Tuition and Schedule
Tuition $900 - Daily schedule for this three-day/night Workshop (see the review of our Death Valley Workshop from the LA Times) runs from 1pm to midnight - and later! This includes PowerPoint lectures and discussions of technical considerations, before we go out to photograph.

Participants are responsible for their own lodging and meals - though we can make some recommendations where to stay in Twentynine Palms, CA, at the entrance to the Park. Camping is available within Joshua Tree National Park also, but you need to reserve early - see links below.

Deadline to register has been extended to May 20, and more information is included in our Registration Form - which you will need to print out, and send or FAX in to Pacific Media Arts.
Payment by check, Visa, Mastercard, or Paypal.

To Pay in full:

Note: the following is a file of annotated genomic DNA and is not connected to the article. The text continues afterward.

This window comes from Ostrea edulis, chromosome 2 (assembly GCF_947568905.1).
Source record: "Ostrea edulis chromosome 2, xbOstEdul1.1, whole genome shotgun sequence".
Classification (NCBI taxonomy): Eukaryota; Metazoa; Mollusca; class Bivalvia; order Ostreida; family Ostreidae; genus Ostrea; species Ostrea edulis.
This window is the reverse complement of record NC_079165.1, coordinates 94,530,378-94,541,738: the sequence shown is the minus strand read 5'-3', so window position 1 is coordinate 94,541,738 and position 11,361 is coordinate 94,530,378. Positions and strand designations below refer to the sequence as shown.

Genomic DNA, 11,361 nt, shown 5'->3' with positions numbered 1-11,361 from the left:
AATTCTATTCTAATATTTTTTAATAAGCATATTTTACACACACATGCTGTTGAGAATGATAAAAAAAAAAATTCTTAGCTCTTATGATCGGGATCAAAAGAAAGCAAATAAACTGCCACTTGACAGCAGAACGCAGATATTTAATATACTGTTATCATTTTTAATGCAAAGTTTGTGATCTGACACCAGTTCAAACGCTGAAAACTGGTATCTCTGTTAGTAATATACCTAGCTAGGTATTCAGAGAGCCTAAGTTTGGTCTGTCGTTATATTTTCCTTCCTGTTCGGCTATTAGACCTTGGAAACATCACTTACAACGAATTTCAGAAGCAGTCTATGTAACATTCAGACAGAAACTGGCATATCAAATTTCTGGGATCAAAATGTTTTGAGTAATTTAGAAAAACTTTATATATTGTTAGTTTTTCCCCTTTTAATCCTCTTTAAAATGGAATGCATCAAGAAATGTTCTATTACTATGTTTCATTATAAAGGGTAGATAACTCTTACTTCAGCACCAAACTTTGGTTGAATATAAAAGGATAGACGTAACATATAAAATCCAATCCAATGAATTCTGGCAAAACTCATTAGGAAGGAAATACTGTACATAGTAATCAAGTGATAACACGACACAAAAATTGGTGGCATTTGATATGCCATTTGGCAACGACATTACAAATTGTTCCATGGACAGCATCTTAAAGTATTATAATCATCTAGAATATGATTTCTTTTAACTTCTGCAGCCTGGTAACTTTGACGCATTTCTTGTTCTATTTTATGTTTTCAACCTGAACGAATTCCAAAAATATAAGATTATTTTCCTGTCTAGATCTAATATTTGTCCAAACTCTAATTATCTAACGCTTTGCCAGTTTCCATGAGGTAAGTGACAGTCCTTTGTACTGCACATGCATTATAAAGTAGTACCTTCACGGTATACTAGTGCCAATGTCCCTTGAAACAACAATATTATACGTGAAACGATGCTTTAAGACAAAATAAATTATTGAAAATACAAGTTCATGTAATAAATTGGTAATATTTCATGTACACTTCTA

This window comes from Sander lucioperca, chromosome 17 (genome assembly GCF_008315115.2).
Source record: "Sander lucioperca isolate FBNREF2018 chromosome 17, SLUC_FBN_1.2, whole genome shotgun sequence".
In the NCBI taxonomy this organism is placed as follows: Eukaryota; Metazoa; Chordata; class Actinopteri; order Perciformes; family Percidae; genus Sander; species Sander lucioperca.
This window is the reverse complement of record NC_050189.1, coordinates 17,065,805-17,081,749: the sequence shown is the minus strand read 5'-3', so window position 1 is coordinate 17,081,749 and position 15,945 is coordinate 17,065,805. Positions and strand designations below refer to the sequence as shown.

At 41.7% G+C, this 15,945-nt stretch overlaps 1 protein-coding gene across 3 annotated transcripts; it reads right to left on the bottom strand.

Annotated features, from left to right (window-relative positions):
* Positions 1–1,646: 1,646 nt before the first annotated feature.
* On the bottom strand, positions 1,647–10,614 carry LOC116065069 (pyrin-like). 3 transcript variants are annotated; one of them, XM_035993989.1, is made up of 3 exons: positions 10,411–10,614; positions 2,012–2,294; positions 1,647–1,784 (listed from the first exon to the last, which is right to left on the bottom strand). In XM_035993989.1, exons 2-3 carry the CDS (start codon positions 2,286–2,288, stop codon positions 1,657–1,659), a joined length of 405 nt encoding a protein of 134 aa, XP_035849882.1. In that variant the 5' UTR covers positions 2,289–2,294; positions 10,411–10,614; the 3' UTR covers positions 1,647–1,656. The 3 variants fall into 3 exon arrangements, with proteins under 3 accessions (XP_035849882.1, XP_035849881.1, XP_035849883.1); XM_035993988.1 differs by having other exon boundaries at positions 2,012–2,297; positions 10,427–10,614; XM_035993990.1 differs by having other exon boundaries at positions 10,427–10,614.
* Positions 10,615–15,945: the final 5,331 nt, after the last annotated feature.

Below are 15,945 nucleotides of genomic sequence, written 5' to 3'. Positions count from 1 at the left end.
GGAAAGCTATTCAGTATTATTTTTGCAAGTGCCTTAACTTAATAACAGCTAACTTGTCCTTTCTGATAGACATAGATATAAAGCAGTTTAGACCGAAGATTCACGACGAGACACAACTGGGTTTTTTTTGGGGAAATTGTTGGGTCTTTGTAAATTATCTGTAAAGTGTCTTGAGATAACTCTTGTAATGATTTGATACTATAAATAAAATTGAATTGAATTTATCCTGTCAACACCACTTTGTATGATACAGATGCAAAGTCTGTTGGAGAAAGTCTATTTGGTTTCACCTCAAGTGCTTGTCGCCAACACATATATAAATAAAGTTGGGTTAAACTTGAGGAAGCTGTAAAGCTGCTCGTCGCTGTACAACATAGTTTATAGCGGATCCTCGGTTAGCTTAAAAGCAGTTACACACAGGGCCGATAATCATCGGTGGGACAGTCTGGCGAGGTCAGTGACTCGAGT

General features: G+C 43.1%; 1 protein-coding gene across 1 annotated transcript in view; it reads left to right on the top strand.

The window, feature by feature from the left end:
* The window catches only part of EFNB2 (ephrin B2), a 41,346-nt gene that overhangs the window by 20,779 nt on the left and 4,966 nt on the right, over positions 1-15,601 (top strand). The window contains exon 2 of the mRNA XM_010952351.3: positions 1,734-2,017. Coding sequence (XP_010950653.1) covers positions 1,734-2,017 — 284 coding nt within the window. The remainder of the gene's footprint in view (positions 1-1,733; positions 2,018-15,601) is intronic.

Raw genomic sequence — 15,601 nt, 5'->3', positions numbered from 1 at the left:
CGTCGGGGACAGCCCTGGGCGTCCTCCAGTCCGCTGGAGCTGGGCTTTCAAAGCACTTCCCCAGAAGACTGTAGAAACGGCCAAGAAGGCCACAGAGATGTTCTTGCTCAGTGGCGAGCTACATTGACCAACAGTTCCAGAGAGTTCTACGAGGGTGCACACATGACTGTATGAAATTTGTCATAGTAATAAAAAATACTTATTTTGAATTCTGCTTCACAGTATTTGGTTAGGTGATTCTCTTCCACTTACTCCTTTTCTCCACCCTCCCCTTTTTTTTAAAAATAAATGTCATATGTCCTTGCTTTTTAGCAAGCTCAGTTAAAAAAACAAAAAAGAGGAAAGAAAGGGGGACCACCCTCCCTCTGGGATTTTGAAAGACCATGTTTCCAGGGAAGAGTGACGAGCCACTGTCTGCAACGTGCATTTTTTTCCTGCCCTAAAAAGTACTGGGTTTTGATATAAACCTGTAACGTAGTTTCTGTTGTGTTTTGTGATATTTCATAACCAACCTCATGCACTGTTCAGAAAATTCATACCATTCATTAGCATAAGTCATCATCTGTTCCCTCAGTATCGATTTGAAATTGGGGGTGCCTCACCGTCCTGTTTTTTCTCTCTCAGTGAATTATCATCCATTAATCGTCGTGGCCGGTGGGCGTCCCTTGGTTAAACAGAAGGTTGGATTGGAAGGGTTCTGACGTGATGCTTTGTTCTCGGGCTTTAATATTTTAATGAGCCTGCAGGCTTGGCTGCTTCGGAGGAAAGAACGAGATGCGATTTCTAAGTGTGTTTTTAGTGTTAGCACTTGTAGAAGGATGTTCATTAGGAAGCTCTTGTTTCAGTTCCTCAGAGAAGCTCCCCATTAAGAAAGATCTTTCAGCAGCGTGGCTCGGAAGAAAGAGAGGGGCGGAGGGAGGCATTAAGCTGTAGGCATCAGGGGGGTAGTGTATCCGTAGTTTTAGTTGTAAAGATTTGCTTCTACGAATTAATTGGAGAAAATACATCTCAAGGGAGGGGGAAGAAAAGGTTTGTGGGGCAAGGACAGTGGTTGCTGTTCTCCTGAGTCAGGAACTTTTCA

Pay deposit or balance:

Once you secure your spot by paying with one of the Paypal buttons above, you will be contacted with detailed information about the workshop. Refunds, less a $50 cancellation fee to cover time and Paypal costs are available until the payment due in full date. You can make a deposit at any time, but space is available on a first come basis. Payment is due in full by April 15, 2011. You can still sign up after April 15 if there is space available, but you need to pay in full at that time. If you need to cancel after April 15, 2011, you will be refunded the amount you paid, less the $300 deposit. If the workshop is cancelled for any reason, you will receive a full refund.

Additional Information about Joshua Tree

Some inspirational links about the Joshua Tree area

  • Twentynine Palms - The definitive Hwy 62 music video by Robert Plant
  • Big Log - Robert continues his search for his desert muse
  • Joshua Tree - Emigre's book tribute to Gram Parsons; JT National Park
  • A Desert Trilogy - Interview with Rudy VanderLans by Van Dyke Parks

We hope to see you in Joshua Tree this May!